A solid tumor comprises two major cellular components: the tumor parenchyma and the stroma; the latter incorporating the vasculature and other supporting cells. As the tumor grows, in order to meet the metabolic requirements of an expanding population of tumor cells, the pre-existing blood vessels become subject to intense angiogenic pressure. Several factors produced by tumor cells and infiltrating immune-competent effector cells in the tumor parenchyma are believed to signal the development of new capillaries from the pre-existing vessels by capillary sprouting and/or dysregulated intussusceptive microvascular growth. Further, in many solid tumors, endothelial cells destined to create new vessels are recruited not only from nearby vessels, but also to a significant extent from precursor cells within the bone marrow (so-called endothelial progenitor cells), a process referred to as "vasculogenesis".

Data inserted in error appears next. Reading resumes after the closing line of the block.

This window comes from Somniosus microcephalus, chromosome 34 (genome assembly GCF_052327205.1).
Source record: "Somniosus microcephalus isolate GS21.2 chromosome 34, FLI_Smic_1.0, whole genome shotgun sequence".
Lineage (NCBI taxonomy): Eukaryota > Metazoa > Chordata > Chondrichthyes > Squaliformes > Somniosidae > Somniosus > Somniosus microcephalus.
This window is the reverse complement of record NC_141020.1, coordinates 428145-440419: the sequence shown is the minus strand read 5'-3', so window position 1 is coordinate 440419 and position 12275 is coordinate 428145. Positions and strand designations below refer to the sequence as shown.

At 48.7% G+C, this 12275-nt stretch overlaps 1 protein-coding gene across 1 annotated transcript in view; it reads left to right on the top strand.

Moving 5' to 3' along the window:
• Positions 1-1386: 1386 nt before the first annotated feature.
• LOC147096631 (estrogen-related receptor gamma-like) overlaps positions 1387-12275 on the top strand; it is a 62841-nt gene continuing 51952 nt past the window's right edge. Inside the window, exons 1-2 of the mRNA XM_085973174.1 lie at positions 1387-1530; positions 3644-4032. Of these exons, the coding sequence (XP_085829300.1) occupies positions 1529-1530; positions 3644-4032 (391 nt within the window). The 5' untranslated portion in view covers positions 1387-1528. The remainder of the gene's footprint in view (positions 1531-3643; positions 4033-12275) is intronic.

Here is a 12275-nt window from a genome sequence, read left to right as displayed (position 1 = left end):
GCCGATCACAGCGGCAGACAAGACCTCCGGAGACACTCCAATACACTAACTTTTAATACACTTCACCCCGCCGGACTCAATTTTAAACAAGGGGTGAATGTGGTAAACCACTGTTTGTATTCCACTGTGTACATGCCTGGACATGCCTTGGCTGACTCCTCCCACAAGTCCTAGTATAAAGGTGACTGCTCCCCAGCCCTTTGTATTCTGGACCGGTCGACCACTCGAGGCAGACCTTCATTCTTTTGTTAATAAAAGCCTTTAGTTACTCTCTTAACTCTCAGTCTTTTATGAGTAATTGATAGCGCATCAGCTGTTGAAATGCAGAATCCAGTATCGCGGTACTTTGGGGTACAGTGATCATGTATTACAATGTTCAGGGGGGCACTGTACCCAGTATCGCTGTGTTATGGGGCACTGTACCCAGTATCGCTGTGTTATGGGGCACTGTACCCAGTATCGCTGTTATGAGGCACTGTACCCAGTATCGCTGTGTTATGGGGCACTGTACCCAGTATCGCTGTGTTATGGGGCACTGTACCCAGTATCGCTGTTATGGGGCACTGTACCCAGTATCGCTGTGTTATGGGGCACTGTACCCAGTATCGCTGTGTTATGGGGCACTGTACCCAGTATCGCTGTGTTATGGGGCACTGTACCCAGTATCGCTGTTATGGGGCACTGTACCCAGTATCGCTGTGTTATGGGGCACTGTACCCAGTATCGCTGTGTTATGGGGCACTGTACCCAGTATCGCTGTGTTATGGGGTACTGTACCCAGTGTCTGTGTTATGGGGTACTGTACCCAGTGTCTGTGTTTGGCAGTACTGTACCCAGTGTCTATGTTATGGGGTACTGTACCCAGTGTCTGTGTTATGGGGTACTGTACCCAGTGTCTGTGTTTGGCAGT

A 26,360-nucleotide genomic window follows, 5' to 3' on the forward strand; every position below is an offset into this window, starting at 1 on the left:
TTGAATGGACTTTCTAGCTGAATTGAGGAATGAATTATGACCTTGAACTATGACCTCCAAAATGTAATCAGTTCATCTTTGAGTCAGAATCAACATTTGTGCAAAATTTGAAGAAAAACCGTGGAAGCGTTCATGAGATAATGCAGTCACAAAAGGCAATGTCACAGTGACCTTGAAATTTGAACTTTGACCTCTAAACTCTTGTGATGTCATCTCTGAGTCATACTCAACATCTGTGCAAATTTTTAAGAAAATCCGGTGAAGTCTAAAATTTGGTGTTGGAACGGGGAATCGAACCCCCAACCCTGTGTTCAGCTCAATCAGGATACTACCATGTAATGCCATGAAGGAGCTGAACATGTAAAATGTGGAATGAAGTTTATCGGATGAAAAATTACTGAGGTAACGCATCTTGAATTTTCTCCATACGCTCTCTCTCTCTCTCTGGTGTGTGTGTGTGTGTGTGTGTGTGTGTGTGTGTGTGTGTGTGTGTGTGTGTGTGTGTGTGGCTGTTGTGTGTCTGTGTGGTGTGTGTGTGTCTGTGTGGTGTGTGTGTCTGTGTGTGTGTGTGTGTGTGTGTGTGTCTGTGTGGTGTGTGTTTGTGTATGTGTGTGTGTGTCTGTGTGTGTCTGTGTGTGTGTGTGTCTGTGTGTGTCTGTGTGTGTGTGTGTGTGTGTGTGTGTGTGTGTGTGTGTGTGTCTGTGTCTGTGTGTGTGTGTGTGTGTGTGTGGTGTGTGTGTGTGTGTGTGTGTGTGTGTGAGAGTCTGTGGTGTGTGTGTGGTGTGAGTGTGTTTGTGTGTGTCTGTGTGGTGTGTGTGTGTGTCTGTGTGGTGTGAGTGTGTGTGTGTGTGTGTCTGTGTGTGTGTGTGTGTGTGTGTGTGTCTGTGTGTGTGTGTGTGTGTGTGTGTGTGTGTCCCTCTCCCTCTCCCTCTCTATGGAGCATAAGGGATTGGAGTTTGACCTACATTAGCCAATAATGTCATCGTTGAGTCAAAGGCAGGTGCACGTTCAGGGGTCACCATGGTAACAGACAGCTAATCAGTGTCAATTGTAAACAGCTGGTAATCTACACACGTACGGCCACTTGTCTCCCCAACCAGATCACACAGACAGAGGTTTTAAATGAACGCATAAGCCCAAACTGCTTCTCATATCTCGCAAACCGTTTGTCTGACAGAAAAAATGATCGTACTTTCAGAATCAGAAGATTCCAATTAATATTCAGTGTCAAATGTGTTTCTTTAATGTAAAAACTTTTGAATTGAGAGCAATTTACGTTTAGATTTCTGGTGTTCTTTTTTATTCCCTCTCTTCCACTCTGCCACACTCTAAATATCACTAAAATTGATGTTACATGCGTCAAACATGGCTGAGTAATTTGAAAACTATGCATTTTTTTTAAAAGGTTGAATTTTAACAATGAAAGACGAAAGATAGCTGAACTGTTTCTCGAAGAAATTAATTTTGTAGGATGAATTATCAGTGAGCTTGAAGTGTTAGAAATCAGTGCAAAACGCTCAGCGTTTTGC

|Number of pages||6|
|Journal||International Journal of PharmTech Research|
|Publication status||Published - 2010|